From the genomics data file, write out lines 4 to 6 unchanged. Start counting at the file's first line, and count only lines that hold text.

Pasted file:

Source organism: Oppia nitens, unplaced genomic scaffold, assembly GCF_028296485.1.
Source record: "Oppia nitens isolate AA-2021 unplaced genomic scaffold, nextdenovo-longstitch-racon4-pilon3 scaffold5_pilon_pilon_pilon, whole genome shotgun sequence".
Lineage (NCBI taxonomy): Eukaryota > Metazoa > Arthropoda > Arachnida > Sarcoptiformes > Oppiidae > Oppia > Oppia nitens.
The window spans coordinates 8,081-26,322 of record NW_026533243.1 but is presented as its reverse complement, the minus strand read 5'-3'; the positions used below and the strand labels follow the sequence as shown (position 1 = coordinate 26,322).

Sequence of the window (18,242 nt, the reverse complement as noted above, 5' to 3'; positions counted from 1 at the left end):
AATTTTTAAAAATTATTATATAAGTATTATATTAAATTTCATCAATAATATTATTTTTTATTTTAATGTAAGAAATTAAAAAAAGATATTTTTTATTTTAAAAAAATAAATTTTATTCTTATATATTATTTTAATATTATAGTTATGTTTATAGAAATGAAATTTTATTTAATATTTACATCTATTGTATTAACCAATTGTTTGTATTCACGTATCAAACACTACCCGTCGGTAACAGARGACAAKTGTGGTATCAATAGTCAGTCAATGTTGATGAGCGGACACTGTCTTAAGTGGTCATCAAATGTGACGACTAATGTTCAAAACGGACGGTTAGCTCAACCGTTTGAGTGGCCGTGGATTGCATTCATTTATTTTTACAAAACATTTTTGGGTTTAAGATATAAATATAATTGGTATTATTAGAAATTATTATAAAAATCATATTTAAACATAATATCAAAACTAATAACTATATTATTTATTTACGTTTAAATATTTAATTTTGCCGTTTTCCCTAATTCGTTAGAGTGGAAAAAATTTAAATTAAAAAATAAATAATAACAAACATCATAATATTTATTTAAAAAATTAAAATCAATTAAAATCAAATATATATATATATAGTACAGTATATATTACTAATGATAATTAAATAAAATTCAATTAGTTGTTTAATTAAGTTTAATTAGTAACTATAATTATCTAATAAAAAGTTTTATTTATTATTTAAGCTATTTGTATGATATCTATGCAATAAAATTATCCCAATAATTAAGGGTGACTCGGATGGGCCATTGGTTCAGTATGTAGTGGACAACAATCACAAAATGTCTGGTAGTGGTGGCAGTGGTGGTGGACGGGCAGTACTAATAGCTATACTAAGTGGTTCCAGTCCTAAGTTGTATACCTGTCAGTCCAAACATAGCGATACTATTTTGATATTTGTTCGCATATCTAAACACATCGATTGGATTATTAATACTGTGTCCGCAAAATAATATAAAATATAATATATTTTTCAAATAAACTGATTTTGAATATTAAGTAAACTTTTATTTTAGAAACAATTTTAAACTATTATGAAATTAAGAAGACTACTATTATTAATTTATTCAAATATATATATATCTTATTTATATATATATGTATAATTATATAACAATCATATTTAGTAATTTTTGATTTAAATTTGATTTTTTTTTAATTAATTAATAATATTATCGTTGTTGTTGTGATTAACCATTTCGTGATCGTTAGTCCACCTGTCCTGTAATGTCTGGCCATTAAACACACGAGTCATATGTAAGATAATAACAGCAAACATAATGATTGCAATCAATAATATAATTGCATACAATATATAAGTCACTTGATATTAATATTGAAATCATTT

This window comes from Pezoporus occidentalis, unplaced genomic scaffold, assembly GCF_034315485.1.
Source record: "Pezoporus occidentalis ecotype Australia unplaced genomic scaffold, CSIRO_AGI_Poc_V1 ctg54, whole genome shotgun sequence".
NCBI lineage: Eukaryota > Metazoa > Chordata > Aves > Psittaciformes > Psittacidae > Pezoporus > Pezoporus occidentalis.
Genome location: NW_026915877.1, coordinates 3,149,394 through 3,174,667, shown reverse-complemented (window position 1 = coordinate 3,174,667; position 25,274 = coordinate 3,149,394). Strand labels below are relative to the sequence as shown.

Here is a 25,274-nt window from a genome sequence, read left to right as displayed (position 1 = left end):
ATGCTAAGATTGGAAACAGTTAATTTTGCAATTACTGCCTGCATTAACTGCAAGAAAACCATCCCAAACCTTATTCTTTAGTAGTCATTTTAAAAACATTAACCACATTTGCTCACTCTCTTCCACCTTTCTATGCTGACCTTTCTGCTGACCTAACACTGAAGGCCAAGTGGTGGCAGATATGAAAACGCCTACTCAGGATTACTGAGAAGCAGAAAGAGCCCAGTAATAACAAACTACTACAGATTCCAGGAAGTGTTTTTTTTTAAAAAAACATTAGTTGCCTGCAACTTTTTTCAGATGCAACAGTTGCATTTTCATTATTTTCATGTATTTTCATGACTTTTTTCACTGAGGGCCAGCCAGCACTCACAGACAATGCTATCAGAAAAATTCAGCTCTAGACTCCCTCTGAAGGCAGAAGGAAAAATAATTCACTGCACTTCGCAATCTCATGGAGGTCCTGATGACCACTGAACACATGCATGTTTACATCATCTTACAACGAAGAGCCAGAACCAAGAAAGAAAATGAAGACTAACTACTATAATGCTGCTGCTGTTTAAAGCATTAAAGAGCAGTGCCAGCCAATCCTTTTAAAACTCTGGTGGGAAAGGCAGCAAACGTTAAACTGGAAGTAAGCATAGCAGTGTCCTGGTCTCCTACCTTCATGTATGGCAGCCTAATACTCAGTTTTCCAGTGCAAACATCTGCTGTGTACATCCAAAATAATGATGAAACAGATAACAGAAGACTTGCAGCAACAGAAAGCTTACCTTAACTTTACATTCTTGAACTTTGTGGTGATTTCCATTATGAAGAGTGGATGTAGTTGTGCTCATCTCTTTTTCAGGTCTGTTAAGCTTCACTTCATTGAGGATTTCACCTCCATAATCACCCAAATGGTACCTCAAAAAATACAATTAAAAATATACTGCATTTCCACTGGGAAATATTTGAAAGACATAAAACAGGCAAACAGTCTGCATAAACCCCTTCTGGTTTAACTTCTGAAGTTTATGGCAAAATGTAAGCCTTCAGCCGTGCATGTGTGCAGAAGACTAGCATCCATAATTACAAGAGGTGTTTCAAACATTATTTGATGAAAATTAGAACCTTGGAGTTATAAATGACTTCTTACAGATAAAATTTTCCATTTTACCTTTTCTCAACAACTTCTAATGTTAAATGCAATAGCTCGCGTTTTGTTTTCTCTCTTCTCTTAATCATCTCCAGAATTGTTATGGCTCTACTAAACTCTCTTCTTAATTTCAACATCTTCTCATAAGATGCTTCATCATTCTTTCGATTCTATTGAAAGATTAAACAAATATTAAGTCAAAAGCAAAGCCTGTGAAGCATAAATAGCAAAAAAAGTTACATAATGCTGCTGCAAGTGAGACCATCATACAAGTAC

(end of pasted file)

The window spans coordinates 8,081-26,322 of record NW_026533243.1 but is presented as its reverse complement, the minus strand read 5'-3'; the positions used below and the strand labels follow the sequence as shown (position 1 = coordinate 26,322).

Sequence of the window (18,242 nt, the reverse complement as noted above, 5' to 3'; positions counted from 1 at the left end):
AATTTTTAAAAATTATTATATAAGTATTATATTAAATTTCATCAATAATATTATTTTTTATTTTAATGTAAGAAATTAAAAAAAGATATTTTTTATTTTAAAAAAATAAATTTTATTCTTATATATTATTTTAATATTATAGTTATGTTTATAGAAATGAAATTTTATTTAATATTTACATCTATTGTATTAACCAATTGTTTGTATTCACGTATCAAACACTACCCGTCGGTAACAGARGACAAKTGTGGTATCAATAGTCAGTCAATGTTGATGAGCGGACACTGTCTTAAGTGGTCATCAAATGTGACGACTAATGTTCAAAACGGACGGTTAGCTCAACCGTTTGAGTGGCCGTGGATTGCATTCATTTATTTTTACAAAACATTTTTGGGTTTAAGATATAAATATAATTGGTATTATTAGAAATTATTATAAAAATCATATTTAAACATAATATCAAAACTAATAACTATATTATTTATTTACGTTTAAATATTTAATTTTGCCGTTTTCCCTAATTCGTTAGAGTGGAAAAAATTTAAATTAAAAAATAAATAATAACAAACATCATAATATTTATTTAAAAAATTAAAATCAATTAAAATCAAATATATATATATATAGTACAGTATATATTACTAATGATAATTAAATAAAATTCAATTAGTTGTTTAATTAAGTTTAATTAGTAACTATAATTATCTAATAAAAAGTTTTATTTATTATTTAAGCTATTTGTATGATATCTATGCAATAAAATTATCCCAATAATTAAGGGTGACTCGGATGGGCCATTGGTTCAGTATGTAGTGGACAACAATCACAAAATGTCTGGTAGTGGTGGCAGTGGTGGTGGACGGGCAGTACTAATAGCTATACTAAGTGGTTCCAGTCCTAAGTTGTATACCTGTCAGTCCAAACATAGCGATACTATTTTGATATTTGTTCGCATATCTAAACACATCGATTGGATTATTAATACTGTGTCCGCAAAATAATATAAAATATAATATATTTTTCAAATAAACTGATTTTGAATATTAAGTAAACTTTTATTTTAGAAACAATTTTAAACTATTATGAAATTAAGAAGACTACTATTATTAATTTATTCAAATATATATATATCTTATTTATATATATATGTATAATTATATAACAATCATATTTAGTAATTTTTGATTTAAATTTGATTTTTTTTTAATTAATTAATAATATTATCGTTGTTGTTGTGATTAACCATTTCGTGATCGTTAGTCCACCTGTCCTGTAATGTCTGGCCATTAAACACACGAGTCATATGTAAGATAATAACAGCAAACATAATGATTGCAATCAATAATATAATTGCATACAATATATAAGTCACTTGATATTAATATTGAAATCATTT